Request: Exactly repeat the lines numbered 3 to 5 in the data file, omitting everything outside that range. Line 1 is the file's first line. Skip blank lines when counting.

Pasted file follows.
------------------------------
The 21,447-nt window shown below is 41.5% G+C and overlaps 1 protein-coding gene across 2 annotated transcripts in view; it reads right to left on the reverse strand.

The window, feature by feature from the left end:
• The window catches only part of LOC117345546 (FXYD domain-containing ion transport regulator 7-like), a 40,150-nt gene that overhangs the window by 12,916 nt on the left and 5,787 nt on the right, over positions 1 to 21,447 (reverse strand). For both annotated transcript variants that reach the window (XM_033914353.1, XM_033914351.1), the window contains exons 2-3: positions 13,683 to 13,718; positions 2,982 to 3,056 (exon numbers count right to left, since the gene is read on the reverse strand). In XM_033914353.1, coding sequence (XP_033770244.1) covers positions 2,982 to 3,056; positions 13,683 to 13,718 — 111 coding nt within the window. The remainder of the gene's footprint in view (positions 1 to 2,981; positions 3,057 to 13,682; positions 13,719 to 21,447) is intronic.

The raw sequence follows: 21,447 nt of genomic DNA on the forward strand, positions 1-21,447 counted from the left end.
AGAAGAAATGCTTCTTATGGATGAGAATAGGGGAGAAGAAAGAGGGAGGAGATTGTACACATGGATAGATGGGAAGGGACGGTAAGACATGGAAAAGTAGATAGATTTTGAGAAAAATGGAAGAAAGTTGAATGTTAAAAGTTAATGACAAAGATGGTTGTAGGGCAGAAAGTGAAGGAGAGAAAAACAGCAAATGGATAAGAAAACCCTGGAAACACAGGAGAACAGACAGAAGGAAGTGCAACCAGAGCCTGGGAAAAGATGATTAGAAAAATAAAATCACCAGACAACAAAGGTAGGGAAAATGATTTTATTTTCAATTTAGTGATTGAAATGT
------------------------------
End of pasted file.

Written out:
• The window catches only part of LOC117345546 (FXYD domain-containing ion transport regulator 7-like), a 40,150-nt gene that overhangs the window by 12,916 nt on the left and 5,787 nt on the right, over positions 1 to 21,447 (reverse strand). For both annotated transcript variants that reach the window (XM_033914353.1, XM_033914351.1), the window contains exons 2-3: positions 13,683 to 13,718; positions 2,982 to 3,056 (exon numbers count right to left, since the gene is read on the reverse strand). In XM_033914353.1, coding sequence (XP_033770244.1) covers positions 2,982 to 3,056; positions 13,683 to 13,718 — 111 coding nt within the window. The remainder of the gene's footprint in view (positions 1 to 2,981; positions 3,057 to 13,682; positions 13,719 to 21,447) is intronic.

The raw sequence follows: 21,447 nt of genomic DNA on the forward strand, positions 1-21,447 counted from the left end.
AGAAGAAATGCTTCTTATGGATGAGAATAGGGGAGAAGAAAGAGGGAGGAGATTGTACACATGGATAGATGGGAAGGGACGGTAAGACATGGAAAAGTAGATAGATTTTGAGAAAAATGGAAGAAAGTTGAATGTTAAAAGTTAATGACAAAGATGGTTGTAGGGCAGAAAGTGAAGGAGAGAAAAACAGCAAATGGATAAGAAAACCCTGGAAACACAGGAGAACAGACAGAAGGAAGTGCAACCAGAGCCTGGGAAAAGATGATTAGAAAAATAAAATCACCAGACAACAAAGGTAGGGAAAATGATTTTATTTTCAATTTAGTGATTGAAATGT